NEW ORLEANS (AP) — The Latest on a federal appeals court hearing on a strict voter ID law in Texas (all times local):

11 a.m.

Fifteen federal appeals judges are weighing arguments on whether a strict voter ID law in Texas illegally discriminates against low-income, black and Hispanic voters.

A three-judge panel of the 5th U.S. Circuit Court of Appeals in New Orleans ruled last year that it does.

But a majority of the 15-member court voted to re-hear the case. Arguments took place Tuesday. It's unclear when the judges will rule.

Attorneys for the U.S. Justice Department and civil rights groups say the law was passed with a discriminatory purpose and should be struck down. Texas lawyers said there is no proof of that the law has a discriminatory purpose or that it has affected minority voting.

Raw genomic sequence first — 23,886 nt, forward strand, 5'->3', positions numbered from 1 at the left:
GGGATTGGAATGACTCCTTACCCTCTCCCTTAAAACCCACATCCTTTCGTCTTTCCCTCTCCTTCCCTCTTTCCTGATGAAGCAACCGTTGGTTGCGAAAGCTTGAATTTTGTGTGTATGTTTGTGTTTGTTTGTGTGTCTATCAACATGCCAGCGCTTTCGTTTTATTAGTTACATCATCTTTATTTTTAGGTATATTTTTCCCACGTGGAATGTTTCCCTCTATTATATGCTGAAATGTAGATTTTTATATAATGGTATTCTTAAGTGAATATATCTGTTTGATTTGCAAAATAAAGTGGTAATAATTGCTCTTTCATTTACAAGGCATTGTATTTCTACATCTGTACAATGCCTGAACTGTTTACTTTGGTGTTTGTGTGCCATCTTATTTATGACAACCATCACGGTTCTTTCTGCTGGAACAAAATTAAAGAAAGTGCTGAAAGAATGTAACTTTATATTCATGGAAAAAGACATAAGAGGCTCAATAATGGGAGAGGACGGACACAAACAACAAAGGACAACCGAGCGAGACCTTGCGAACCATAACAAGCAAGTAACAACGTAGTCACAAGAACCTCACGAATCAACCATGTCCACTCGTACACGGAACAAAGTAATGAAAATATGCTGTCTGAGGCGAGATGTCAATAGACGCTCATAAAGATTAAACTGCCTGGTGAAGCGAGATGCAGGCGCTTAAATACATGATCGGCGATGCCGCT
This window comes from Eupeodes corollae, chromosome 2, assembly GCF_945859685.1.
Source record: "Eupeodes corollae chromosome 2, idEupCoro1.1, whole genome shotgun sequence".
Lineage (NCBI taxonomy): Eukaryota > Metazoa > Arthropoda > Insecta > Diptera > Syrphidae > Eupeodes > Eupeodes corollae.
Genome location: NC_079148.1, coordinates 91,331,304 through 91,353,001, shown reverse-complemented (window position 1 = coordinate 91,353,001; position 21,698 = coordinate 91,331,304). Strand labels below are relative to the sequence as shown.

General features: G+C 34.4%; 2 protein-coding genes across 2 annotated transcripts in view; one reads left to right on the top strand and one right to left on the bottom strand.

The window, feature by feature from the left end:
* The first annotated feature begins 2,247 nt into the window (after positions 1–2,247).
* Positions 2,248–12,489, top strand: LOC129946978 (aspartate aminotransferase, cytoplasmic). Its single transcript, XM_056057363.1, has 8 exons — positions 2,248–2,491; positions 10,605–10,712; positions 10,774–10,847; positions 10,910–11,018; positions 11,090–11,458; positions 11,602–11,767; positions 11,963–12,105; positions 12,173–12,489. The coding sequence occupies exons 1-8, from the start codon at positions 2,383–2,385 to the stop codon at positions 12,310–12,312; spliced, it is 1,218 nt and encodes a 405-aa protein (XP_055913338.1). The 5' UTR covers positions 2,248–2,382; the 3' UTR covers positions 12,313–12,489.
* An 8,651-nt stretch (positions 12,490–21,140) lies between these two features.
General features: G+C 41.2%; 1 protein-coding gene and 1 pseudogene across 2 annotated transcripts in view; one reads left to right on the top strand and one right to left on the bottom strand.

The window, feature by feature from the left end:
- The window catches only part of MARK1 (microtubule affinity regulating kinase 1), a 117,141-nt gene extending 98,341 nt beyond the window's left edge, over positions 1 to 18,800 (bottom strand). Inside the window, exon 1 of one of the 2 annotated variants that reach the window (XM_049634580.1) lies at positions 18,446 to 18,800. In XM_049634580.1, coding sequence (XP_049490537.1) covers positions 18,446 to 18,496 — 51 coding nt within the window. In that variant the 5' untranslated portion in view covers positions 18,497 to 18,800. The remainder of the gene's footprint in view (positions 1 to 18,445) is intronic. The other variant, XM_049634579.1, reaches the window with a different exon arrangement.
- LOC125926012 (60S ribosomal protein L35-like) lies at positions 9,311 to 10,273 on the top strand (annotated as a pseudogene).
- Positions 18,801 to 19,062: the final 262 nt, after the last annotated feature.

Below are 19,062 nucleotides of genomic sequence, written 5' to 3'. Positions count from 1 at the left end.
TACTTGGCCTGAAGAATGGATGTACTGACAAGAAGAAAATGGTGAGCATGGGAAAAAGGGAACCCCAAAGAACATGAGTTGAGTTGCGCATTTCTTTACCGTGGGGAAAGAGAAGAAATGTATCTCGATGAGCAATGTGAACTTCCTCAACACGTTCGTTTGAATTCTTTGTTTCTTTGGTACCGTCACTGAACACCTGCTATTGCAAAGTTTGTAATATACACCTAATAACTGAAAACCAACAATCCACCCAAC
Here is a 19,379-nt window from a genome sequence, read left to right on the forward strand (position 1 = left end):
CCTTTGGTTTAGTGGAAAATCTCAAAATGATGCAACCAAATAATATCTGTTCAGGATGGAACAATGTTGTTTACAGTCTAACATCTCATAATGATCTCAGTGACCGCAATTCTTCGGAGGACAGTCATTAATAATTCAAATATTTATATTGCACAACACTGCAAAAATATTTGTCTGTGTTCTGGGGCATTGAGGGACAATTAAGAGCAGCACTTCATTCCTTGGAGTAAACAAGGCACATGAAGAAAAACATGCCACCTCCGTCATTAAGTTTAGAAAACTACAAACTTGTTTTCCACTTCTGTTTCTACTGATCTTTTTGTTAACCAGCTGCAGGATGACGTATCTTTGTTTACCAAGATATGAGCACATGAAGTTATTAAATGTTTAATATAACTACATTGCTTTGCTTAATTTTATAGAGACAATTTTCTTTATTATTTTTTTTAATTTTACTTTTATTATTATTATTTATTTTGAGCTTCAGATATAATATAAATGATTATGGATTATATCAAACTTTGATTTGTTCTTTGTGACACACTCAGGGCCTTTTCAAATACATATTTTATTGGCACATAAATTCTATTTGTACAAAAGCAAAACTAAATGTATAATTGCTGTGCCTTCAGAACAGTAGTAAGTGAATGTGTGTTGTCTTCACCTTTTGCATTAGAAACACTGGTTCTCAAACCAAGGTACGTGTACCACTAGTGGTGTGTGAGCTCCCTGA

Some 5th Circuit judges suggested that the law could be fixed, perhaps by adding more forms of acceptable ID cards.

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9 a.m.

A federal appeals court is preparing to take a second look at a Texas voter ID law.

Texas' law requires residents to show one of seven forms of approved identification. The state and other supporters of the law say it prevents fraud. Opponents, including the U.S. Justice Department, say it discriminates by requiring forms of ID that are more difficult to obtain for low-income, African-American, and Latino voters.

A three-judge panel of the New Orleans-based 5th U.S. Circuit Court of Appeals ruled last year that the law is unconstitutional. But a majority of the 15-member court voted to re-hear the issue. Arguments before the full court are set for Tuesday morning.